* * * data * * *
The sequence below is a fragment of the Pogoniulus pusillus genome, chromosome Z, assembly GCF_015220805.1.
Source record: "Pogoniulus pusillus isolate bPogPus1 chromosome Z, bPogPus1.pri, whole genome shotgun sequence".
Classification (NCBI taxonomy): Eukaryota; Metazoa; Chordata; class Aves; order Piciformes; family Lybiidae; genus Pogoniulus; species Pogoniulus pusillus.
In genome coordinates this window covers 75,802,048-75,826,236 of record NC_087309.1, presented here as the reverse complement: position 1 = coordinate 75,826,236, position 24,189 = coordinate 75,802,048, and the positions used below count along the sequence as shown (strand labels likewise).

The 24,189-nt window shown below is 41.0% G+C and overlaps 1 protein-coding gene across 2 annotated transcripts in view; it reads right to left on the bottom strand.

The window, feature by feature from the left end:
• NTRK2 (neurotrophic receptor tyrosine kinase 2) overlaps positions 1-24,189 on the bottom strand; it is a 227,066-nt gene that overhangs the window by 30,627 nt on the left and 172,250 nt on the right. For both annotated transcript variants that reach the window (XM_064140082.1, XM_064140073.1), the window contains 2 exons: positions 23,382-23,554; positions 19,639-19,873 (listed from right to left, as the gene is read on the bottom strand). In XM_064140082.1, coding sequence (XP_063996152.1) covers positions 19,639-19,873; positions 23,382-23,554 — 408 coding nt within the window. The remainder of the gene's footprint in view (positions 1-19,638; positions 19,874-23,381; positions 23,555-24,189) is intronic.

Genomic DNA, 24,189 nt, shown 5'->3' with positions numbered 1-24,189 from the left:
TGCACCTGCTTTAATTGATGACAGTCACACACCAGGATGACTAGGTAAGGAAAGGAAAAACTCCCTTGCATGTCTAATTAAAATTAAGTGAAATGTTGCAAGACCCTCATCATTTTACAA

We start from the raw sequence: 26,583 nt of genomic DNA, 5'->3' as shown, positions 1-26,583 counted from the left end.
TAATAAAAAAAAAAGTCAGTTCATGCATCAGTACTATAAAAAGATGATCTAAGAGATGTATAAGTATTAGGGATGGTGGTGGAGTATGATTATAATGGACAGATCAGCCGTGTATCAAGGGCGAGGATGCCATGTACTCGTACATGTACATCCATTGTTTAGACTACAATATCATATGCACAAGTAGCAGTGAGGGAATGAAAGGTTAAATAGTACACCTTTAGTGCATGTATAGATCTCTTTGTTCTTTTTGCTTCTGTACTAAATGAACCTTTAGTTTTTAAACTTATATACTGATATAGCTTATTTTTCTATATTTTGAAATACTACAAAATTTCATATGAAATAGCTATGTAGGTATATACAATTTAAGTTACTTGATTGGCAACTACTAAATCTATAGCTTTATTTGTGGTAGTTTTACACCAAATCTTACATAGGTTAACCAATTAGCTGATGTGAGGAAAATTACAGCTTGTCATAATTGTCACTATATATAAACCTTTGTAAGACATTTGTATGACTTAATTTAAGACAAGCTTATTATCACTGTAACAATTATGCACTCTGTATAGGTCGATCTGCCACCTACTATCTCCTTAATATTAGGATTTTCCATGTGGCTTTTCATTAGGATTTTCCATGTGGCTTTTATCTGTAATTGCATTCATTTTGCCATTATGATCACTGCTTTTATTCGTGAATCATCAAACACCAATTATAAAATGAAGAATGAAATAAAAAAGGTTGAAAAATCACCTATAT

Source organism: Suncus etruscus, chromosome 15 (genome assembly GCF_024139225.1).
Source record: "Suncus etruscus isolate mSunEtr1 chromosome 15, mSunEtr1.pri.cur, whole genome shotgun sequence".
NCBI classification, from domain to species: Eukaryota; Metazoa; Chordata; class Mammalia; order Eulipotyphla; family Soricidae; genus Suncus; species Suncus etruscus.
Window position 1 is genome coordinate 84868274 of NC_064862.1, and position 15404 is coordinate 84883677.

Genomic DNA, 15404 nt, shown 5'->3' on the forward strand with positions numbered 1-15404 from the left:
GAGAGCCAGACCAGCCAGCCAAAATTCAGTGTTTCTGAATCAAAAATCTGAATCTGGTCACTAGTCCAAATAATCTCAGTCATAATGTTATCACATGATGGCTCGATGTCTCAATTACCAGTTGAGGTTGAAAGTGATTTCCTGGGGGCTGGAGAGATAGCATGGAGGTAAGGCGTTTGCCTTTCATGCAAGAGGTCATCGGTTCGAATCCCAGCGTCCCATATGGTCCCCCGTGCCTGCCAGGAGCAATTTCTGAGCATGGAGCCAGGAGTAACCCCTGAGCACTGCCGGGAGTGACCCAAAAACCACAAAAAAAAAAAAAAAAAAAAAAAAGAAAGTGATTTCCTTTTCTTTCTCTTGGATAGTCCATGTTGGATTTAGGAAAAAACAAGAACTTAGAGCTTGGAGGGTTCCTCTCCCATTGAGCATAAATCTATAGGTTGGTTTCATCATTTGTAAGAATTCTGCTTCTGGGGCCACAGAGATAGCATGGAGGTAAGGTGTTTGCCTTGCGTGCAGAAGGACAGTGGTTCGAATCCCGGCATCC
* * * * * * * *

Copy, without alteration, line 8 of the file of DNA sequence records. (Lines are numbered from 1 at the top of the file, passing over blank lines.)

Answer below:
Genomic DNA, 24,189 nt, shown 5'->3' with positions numbered 1-24,189 from the left: